National Science Fdn. Paid $300K to Study ‘Why White, Male Physicists Don’t Fight Racism, Sexism in STEM’
“While white men have an extra ability to confront sexism and racism, their good intentions are insufficient.”
This is racism dressed up as the pursuit of scholarship.
The College Fix reports:
Feds paid $300,000 to study why white, male physicists don’t fight racism, sexism in STEM
White, cis, male physicists with “good intentions” aren’t doing enough to fight the racism and sexism from which they benefit, argued two education researchers in a recently published article in the International Journal of STEM Education.
Co-principal investigators Melissa Dancy of Western Michigan University and Apriel Hodari of Eureka Scientific Inc., were able to determine their findings in part thanks to a nearly $300,000 grant from the National Science Foundation.
“While white men have an extra ability to confront sexism and racism, their good intentions are insufficient. Having an impact requires them to extend significant effort to understand the role they currently play in maintaining sexism and racism,” states the abstract of the article, headlined “How well-intentioned white male physicists maintain ignorance of inequity and justify inaction.”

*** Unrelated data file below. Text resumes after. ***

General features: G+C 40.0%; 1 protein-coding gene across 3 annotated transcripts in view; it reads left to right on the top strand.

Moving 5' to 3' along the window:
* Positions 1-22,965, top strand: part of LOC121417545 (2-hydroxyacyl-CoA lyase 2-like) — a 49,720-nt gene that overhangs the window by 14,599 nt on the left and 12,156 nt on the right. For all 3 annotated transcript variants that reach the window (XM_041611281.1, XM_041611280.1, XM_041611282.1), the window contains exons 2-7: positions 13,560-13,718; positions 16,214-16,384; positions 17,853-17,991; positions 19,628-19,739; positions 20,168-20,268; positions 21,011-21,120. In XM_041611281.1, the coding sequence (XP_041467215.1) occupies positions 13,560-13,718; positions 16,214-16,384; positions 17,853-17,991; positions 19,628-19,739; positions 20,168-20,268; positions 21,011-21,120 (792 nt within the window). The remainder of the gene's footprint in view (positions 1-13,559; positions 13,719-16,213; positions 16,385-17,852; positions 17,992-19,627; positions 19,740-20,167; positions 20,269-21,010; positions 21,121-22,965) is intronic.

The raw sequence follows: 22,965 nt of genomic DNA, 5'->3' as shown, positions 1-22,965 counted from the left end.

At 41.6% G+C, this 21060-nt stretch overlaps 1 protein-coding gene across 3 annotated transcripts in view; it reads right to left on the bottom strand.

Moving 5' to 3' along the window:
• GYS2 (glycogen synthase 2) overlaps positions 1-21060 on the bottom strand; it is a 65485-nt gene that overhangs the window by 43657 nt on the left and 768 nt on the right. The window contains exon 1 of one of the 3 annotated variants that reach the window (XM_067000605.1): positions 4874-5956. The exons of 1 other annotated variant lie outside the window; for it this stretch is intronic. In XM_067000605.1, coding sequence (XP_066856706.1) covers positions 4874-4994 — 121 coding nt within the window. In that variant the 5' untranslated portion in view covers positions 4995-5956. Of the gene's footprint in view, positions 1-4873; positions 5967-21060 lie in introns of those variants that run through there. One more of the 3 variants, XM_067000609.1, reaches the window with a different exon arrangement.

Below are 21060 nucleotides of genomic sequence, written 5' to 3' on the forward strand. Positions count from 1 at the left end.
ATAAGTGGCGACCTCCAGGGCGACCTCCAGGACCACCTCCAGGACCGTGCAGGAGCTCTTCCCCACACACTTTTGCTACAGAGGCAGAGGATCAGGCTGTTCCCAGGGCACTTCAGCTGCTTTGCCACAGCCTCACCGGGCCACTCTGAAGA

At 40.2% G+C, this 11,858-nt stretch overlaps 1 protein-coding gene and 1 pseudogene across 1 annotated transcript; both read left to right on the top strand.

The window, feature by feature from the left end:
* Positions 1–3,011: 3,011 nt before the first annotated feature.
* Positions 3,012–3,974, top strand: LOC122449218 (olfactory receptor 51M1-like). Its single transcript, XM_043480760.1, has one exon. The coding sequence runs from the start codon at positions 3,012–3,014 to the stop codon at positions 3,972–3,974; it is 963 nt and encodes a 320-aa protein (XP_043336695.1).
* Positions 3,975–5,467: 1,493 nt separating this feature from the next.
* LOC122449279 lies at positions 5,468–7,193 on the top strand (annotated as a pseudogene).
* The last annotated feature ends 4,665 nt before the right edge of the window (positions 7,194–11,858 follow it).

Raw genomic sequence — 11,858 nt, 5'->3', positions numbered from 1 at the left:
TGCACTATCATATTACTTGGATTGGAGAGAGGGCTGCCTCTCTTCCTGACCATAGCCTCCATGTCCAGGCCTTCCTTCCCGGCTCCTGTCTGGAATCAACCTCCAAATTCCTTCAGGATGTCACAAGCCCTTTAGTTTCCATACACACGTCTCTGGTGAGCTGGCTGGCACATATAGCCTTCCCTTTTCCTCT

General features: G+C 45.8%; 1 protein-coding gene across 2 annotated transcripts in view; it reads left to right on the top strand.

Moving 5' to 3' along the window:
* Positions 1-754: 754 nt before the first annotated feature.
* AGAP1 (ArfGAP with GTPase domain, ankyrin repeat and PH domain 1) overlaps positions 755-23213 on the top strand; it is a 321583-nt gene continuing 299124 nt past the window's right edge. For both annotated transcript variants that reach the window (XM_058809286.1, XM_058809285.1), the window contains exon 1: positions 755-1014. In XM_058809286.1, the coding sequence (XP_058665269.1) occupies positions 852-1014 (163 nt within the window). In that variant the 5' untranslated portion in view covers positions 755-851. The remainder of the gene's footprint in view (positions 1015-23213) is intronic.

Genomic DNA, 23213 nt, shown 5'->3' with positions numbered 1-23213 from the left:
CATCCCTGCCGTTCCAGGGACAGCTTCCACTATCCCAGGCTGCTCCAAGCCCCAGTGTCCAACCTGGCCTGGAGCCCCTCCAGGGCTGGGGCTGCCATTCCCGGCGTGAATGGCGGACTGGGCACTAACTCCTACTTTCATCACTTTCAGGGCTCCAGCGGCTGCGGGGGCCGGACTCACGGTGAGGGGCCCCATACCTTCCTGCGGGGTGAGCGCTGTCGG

Dancy describes herself in the June STEM article as a middle-class, white cis-woman who “has experienced many frustrating experiences engaging white men in dialog.”
Hodari “grounds her positionality in her identities as both a small Black girl who fell in love with mathematics” and “a working-class city kid” with a “hungry brain.”
The pair and their team interviewed 27 self-identified, white, male graduate students and faculty from 15 different physics departments across the United States, all of whom claimed to be knowledgeable about equity-related issues and generally believed in advancing equity-related causes.
Interview questions centered on the experiences of these physicists acknowledging, discussing, and confronting sexism and racism, especially in their own classrooms, labs, departments, and schools.
Questions also honed in on the physicists’ thoughts on recent studies purportedly demonstrating inequity and discrimination in STEM.
The authors then used a “lens of critical discourse” to better understand the relationship between the beliefs and actions of the white male physicists and a “epistemology of ignorance framing.”
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